The Boomer Venture Summit – What was new for boomers and beyond.  Last week was the start of a boomer-senior two week marathon – the 2017 Silicon Valley Boomer Venture Summit, Business Plan Competition and associated pre-conference Boot Camps – to be followed this week by TechDay at IAGG 2017.  Here are seven that played a role at the Silicon Valley event in Berkeley, some just (barely, and not yet) starting, some related to the needs, including manufacturing, for startups.


Imagine all the non-digital photos and memorabilia. Forget Airbnb and driving for Uber. Boomers with creativity, organizational skill and some technology can follow multiple small business paths that have large emotional implications for the customer. Consider the large and small albums of photos, cassette tapes, home movies – not just from the boomers aged 51-71, but from their parents, and even some from their parents’ parents. Will anyone want it? Cynics contend that not only will the old content be lost due to disinterest, but that current content (selfies, group photos, Facebook and Instagram shots of that great dinner) will also be lost, some say, to collective disinterest – the photo only mattering in the moment.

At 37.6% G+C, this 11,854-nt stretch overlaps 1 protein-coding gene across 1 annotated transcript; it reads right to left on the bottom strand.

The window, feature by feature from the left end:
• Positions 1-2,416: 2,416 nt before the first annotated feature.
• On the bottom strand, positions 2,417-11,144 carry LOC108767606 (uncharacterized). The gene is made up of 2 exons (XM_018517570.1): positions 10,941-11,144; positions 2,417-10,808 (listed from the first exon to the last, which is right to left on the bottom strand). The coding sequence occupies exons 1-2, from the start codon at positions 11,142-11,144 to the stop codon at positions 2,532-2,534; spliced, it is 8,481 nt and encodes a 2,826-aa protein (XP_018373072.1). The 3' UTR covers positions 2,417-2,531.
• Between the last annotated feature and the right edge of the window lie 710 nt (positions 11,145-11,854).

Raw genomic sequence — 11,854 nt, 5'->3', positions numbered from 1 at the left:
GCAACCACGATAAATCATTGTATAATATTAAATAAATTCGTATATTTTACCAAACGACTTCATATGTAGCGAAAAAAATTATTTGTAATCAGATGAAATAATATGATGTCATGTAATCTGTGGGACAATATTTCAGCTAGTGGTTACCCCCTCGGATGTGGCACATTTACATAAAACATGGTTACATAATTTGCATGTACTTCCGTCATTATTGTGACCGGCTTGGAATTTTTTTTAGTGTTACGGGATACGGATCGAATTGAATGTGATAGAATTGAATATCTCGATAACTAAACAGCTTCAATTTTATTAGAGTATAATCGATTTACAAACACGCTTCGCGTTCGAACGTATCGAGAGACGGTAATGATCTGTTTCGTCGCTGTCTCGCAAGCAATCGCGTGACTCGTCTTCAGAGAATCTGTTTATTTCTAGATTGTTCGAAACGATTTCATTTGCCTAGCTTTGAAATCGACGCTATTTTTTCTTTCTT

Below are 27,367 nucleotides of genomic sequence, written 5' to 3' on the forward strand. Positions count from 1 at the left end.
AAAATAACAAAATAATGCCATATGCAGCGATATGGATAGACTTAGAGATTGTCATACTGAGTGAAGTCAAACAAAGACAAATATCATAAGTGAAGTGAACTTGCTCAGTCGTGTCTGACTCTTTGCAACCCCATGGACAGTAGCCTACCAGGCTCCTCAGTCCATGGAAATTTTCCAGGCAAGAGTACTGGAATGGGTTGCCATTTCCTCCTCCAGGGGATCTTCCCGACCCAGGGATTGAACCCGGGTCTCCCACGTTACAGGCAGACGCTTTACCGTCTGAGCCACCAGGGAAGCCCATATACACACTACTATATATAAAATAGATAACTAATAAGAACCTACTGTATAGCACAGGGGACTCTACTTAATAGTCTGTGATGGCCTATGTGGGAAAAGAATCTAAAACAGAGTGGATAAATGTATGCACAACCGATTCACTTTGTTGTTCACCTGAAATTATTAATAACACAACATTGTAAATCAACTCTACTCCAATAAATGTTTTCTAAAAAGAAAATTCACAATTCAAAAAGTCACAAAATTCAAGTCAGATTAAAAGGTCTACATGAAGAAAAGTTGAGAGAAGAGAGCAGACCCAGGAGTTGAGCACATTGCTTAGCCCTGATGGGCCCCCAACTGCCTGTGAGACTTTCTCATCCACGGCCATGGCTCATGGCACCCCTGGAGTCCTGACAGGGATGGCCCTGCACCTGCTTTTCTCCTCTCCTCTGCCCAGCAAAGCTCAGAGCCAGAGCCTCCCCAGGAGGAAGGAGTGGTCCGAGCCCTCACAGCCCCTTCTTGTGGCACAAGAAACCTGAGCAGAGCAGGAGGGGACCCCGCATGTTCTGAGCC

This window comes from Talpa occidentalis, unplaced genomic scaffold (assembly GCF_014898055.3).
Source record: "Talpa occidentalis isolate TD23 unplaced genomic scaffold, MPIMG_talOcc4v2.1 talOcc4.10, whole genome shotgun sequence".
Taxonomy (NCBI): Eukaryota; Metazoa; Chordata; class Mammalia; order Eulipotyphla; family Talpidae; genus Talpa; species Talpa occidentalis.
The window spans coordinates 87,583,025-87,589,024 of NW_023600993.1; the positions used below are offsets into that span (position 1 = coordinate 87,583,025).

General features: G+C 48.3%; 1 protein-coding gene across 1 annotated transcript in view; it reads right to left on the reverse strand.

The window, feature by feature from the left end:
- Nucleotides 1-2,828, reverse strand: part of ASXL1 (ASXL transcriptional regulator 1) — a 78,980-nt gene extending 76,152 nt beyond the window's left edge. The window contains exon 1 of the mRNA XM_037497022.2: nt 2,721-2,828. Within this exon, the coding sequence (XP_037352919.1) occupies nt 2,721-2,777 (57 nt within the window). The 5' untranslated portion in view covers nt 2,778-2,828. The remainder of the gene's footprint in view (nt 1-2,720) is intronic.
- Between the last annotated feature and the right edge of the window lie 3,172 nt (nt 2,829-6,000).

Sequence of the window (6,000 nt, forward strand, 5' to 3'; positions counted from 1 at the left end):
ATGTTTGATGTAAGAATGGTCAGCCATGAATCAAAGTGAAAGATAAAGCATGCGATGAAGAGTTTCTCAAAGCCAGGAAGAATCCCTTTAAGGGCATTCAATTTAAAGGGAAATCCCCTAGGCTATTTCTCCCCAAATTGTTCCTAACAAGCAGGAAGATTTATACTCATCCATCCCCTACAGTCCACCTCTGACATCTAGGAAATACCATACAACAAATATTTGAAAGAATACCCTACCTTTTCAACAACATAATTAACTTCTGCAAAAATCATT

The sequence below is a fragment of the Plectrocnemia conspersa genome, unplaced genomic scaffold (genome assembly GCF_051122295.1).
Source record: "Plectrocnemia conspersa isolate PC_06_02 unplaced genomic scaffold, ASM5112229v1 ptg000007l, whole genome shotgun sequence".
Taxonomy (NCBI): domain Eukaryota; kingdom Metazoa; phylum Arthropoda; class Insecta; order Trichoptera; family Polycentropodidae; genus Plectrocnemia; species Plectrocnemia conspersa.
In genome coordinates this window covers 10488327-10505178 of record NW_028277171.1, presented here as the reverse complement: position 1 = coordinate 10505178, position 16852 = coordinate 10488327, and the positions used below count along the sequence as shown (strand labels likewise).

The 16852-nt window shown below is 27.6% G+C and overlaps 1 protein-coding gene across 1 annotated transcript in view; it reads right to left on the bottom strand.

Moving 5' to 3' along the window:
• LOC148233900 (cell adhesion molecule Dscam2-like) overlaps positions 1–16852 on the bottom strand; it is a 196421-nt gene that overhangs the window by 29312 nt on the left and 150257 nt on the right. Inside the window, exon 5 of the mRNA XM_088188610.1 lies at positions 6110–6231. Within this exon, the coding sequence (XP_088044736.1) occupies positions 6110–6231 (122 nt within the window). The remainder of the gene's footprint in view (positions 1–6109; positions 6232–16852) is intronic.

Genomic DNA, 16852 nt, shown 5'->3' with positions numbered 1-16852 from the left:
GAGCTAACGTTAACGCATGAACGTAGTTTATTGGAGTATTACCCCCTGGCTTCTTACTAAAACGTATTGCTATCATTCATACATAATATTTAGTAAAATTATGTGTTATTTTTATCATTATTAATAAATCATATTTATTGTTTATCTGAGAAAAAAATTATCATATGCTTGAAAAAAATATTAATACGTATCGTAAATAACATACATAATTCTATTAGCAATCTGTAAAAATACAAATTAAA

The evolution of telehealth at ATA. In 2017, has telehealth and remotely-delivered care evolved? Compared to our published research dated 2011, times may have changed. As surveys have indicated, the healthcare industry is interested and more committed to mainstream use of telehealth technologies.  And telehealth vendors want to help doctors and patients gain mutual benefit of care provided at home versus hospital, especially to lower care delivery costs; augment care for patients in locations far from a specialist or during off-hours; and continue growing the ability of patients and families to self-monitor chronic disease industry commitment.  


AARP’s Live Pitch for the 50+.  This marathon tried to put 20 pounds of entrants (culled from many more) into the 10-pound bag of a two-day pitch event across two broad categories. So following this trend towards compression, we will leave FinTech to others and just focus on the Caregiving Health Technology firms. While the pitch may be new, some, as noted, may not be new. Placed in context by taking note of what’s in (or was in) market and similar to these finalists.


Smartphones and older adults – good news?  On the positive side, smartphone ownership for older adults is up. You have seen older people with their smartphones – they’re in concert halls and restaurants staring at their screens, fascinated -- scrolling through emails, studying photos, watching videos, seated next to other 80-somethings, who might be envious, texting on their very, uh, compact feature phones. Says Pew Research of their 2016 survey data: 42% of the 65+ population have smartphones.  Not surprisingly, only 7% of that population fit the Pew definition of smartphone dependent -- that is 'reliant on their smartphone for Internet access.'